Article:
But, really, I think it does make the world a better place that I take the time to do that.  It’s so easy to forget that my actions have a ripple effect.  Will you just humor me and imagine a little scenario with me?

Y’all are so obliging.

Because I cleaned out the shower drain today, someone else will see the absence of hair later today.  It might just make them a little bit more prone to shower than they usually are.  Then, because they smell so good, they will make their roommate so happy that they will walk around with a smile on their face for the rest of the day.  Then they’ll smile at someone who has had a really rough day.  And it’ll be a real smile, enough to lift that person up just a bit.

I practically just made someone’s day.

That’s not all I’ve learned during this year at college, but it’s definitely a life skill that I treasure.

Four weeks.

I’d like to overdramatize my tax mailing process for a minute if I could.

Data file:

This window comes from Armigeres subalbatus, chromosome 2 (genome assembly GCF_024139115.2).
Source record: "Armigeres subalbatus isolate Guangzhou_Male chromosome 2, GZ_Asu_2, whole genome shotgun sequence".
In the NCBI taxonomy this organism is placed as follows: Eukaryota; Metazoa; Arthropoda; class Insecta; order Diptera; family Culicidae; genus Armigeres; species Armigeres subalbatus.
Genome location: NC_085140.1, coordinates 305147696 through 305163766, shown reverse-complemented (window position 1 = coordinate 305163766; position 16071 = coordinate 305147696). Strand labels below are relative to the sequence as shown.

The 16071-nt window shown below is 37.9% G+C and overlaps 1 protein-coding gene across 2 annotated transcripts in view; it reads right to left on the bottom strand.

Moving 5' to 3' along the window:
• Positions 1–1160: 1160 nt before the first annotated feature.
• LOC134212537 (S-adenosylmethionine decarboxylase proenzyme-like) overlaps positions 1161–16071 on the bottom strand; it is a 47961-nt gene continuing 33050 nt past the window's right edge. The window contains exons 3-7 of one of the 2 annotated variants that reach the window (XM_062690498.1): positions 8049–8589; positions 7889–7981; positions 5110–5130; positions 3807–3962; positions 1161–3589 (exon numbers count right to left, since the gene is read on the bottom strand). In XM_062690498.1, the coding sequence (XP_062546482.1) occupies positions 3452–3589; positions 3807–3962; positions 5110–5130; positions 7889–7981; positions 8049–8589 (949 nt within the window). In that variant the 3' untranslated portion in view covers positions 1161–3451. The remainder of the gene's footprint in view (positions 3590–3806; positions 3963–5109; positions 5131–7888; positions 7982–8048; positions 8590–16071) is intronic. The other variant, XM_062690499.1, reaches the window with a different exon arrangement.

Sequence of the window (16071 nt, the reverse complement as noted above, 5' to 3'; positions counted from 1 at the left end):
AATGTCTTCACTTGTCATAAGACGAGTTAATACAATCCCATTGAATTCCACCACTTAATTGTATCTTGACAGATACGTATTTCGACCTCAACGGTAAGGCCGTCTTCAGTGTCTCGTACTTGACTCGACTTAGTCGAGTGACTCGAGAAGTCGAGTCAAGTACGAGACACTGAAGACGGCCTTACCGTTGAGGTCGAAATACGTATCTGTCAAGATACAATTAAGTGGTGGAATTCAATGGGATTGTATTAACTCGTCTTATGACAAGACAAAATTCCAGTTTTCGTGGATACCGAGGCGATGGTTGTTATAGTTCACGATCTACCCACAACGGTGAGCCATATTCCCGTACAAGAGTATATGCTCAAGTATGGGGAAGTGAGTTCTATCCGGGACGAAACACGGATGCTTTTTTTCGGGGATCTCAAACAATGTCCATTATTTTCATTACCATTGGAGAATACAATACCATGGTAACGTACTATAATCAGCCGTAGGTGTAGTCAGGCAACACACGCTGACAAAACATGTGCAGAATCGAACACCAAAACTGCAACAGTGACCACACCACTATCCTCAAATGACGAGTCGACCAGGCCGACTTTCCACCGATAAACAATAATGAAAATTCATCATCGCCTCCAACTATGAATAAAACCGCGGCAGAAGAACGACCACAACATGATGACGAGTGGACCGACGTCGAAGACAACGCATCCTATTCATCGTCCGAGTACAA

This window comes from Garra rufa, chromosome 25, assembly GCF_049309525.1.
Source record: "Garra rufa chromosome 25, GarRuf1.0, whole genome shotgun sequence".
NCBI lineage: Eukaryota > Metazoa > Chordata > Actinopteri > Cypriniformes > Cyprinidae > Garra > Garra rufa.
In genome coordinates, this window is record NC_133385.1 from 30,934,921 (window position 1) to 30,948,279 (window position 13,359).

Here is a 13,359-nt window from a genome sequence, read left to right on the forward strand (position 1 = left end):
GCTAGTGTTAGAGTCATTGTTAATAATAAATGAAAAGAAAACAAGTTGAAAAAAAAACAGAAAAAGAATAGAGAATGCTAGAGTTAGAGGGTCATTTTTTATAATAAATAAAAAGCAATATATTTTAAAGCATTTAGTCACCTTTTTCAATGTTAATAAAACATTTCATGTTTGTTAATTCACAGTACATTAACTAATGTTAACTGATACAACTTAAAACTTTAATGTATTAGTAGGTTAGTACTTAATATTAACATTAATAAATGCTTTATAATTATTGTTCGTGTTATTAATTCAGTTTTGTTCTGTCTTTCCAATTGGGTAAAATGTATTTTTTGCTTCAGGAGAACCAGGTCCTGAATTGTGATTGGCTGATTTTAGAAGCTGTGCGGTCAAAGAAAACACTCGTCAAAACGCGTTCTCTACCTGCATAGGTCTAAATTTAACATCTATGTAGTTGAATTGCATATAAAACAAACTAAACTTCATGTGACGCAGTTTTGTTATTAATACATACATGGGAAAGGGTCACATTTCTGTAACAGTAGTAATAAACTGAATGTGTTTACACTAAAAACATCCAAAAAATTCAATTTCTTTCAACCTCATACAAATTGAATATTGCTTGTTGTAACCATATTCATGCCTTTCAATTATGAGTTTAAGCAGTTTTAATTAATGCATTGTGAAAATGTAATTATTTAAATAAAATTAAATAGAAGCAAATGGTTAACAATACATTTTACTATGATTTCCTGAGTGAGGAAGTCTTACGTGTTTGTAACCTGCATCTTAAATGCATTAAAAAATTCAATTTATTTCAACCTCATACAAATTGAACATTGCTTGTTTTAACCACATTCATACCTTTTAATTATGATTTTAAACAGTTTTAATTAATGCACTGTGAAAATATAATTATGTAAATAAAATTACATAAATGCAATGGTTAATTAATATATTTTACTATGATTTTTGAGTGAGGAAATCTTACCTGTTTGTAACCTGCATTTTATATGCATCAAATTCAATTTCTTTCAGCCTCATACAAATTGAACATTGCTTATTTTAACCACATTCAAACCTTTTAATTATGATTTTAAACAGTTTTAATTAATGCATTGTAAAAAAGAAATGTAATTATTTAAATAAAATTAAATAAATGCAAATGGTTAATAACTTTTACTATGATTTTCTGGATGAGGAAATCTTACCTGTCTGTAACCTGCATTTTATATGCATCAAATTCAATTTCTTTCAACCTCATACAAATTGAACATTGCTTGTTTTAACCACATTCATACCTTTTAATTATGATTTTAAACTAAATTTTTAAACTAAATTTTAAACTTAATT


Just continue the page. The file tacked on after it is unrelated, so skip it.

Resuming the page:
I had carefully paper clipped all three of the form sets together, made sure that I’d only used staples where they allow you to, written the addresses on a sticky note for each separate place, and grabbed my stamps.  I carried them carefully down to the post office to mail them off, bought three 8.5” x 11” envelopes, labelled them, and carefully placed the stamps on the proper amounts.

Then I THREW THEM in the mail slot and NEVER LOOKED BACK!

Until next year, taxes.  Until next year.

One of the wisest things my mother has ever said to me is, “Don’t wish time away.”